HALLOWELL — The City Properties Planning Group on Thursday decided to recommend building a new public works facility, but it couldn’t come to a consensus on what to do with the historic Second Street fire station.

The seven committee members voted unanimously to recommend moving the Police Department to the first floor of the current firehouse and keeping the city’s food bank in the basement, but there was less agreement on what to do with the rest of the 190-year-old structure or how to pay for any of the projects.

Councilor Maureen Aucoin said she couldn’t see any reason to spend any money renovating the public works garage, and the committee agreed that building a new building — potentially at the city’s old dump site near the reservoir — makes the most sense.

“There are a lot of missing pieces to this,” Aucoin said. “We don’t have the money for these projects.”

The group said it couldn’t prioritize one project over the other because more information is needed about how the projects would be funded. The current firehouse is in such need of repair that outfitting the first floor, which is presently used to house the Fire Department’s vehicles, would cost several hundred thousand dollars, police Chief Eric Nason said.

The current firehouse will be vacated when the Fire Department moves to its new station at Stevens Commons in early April. There is no timetable for when either of the two projects discussed by the committee would be completed.

“If we’re going to keep it, it has to be maintained at a certain level and it has to be consistently used,” Councilor Diano Circo said. He said it would be hard to justify the city keeping the property without it including the Police Department.

“I think that having the Police Department down there makes sense,” Circo said.

Committee member Gerry Mahoney said he was concerned with how much it would cost to turn that building into a usable space for the police and for whatever becomes of the second floor. There is support for turning that large space, which includes an apartment, into a museum.

Mahoney, a member of the nonprofit historical organization Row House Inc., said there would be ongoing, significant maintenance costs associated with the building, especially if it didn’t produce any revenue.

“There’s an opportunity to promote Hallowell in a way it has never been promoted before.” Mahoney said. “We need to turn a nonfunctioning space into something that is an attraction for the city.”

There was no disagreement over what to do with the decrepit public works garage.

Public works foreman Chris Buck said the structure has deteriorated over the years because it hasn’t been maintained. He said his department needs a new garage and a separate covered building for sand and salt. He would like seven or eight vehicle bays with an inside washing area for the winter, an office, a break room, a shower and a space to perform equipment maintenance.

He envisions a 60-feet-by-120-feet facility, and he said it wouldn’t be smart to buy a piece of land if the city already has usable property. The committee also discussed including a recycling component to the new public works facility.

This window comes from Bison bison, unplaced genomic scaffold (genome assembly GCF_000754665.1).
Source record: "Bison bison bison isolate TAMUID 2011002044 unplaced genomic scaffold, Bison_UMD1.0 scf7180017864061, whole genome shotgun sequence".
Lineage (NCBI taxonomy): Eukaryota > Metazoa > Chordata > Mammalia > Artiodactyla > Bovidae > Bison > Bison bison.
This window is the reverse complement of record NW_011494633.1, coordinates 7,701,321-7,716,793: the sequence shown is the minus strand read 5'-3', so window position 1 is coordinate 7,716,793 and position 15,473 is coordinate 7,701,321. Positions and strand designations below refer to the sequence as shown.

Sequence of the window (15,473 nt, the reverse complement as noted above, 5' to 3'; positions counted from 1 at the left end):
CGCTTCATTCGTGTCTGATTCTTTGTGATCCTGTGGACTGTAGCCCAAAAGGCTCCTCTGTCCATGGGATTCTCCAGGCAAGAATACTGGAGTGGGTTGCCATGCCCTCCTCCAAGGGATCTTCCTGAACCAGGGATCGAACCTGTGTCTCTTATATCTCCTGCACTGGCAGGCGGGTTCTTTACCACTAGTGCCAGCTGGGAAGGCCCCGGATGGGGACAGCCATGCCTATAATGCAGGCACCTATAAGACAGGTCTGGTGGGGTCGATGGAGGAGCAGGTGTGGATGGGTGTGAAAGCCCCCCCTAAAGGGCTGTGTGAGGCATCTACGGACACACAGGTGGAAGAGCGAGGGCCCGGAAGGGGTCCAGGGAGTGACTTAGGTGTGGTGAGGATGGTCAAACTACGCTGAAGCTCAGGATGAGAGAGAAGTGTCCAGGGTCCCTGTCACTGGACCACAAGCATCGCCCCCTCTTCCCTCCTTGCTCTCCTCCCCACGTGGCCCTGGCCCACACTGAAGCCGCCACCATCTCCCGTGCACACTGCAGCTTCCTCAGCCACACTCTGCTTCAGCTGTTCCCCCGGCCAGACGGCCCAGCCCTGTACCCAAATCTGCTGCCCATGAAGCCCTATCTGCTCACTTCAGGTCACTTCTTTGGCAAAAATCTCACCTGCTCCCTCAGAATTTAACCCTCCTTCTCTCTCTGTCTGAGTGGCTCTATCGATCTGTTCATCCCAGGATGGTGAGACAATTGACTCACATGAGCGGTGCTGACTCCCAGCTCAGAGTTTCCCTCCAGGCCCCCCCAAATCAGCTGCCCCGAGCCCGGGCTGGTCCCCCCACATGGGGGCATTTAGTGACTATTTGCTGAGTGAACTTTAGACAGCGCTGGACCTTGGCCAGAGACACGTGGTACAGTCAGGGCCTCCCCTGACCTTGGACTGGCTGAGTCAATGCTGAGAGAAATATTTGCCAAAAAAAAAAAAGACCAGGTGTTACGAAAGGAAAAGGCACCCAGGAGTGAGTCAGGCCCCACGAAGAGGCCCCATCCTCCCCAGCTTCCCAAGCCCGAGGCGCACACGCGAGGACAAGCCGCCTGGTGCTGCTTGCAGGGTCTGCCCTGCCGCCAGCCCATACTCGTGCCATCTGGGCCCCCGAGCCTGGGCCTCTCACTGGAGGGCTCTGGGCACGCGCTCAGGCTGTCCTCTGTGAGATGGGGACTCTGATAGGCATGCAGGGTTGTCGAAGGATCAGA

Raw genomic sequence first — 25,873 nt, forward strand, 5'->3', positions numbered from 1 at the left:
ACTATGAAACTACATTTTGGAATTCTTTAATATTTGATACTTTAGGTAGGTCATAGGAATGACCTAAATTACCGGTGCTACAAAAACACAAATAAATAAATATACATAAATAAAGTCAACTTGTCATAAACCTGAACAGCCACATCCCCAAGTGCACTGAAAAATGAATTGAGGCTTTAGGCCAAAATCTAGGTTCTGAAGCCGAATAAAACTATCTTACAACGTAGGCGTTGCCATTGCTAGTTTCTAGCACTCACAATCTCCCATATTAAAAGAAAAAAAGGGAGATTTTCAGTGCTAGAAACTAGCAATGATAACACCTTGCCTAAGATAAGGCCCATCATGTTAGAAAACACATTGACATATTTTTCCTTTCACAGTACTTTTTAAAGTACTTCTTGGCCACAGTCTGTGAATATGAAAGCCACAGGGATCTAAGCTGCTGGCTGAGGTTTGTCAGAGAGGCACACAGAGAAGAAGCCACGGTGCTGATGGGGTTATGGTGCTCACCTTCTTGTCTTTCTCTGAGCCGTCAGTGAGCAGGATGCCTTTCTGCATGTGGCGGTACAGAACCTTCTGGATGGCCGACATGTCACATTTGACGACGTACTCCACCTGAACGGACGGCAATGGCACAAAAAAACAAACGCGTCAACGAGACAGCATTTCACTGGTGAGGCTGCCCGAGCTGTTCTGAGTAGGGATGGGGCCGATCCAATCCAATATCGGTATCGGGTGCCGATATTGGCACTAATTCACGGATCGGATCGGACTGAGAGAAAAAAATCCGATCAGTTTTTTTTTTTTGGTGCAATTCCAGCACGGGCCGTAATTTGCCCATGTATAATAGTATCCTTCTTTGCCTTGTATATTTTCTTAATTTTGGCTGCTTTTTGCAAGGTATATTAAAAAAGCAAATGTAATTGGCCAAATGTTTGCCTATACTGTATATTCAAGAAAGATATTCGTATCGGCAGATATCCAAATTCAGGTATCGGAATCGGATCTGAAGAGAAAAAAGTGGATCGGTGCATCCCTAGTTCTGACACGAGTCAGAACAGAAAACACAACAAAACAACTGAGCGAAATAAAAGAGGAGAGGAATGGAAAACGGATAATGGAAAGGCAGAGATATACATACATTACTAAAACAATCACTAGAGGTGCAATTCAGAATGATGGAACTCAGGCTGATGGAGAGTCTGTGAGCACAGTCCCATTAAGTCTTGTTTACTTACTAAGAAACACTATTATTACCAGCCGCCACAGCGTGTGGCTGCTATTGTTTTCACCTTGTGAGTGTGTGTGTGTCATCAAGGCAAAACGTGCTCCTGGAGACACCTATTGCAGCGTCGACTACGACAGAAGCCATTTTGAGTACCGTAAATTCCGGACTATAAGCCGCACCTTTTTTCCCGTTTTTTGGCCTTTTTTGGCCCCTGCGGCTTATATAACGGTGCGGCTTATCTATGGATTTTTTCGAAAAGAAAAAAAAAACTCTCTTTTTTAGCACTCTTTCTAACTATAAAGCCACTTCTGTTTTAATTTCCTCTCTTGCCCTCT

Mayor Mark Walker created the property planning committee — which includes councilors Michael Frett, Maureen Aucoin and Diano Circo — to look at the best uses of city-owned properly, and the mayor made finding the best future use of the 190-year-old firehouse on Second Street and the public works garage a high priority. Rudy said the goal is for the group to make a recommendation to the City Council at the council’s April meeting about what to do with the two structures.

At previous meetings, committee members expressed an attachment to the historical significance of the fire station and the public works garage and what the firehouse has meant to the city since its construction. But the firehouse needs additional repairs and is too costly for the city to continue to maintain for its current use. The public works building is in a visible part of the city — the north end of Water Street — and on a fast-moving thoroughfare, which presents a challenge when the department tries to move equipment.

Rudy said the existing 5,600-square-foot public works building presents operational challenges for that department, and he said the city is looking at solutions that include enhancing the current space or building a new space.

The city can borrow up to $250,000 without voter approval, but Buck has estimated a new building for his department would cost at least $500,000. Rudy said a proposal that the city make that additional investment is something that calls for a lot of discussion in the community.

Rudy said nobody on the committee is talking about securing bonds yet, and if that happens, the committee would have to make a request through the Property Committee, and then it would go to the City Council.

The committee is scheduled to meet once more next week, when it will review the draft of the recommendations for the council, which will be written by committee chairman Frank O’Hara.

Jason Pafundi — 621-5663

[email protected]

Twitter: @jasonpafundiKJ

filed under:

Augusta and Waterville news

Get news and events from your towns in your inbox every Friday.


  • This field is for validation purposes and should be left unchanged.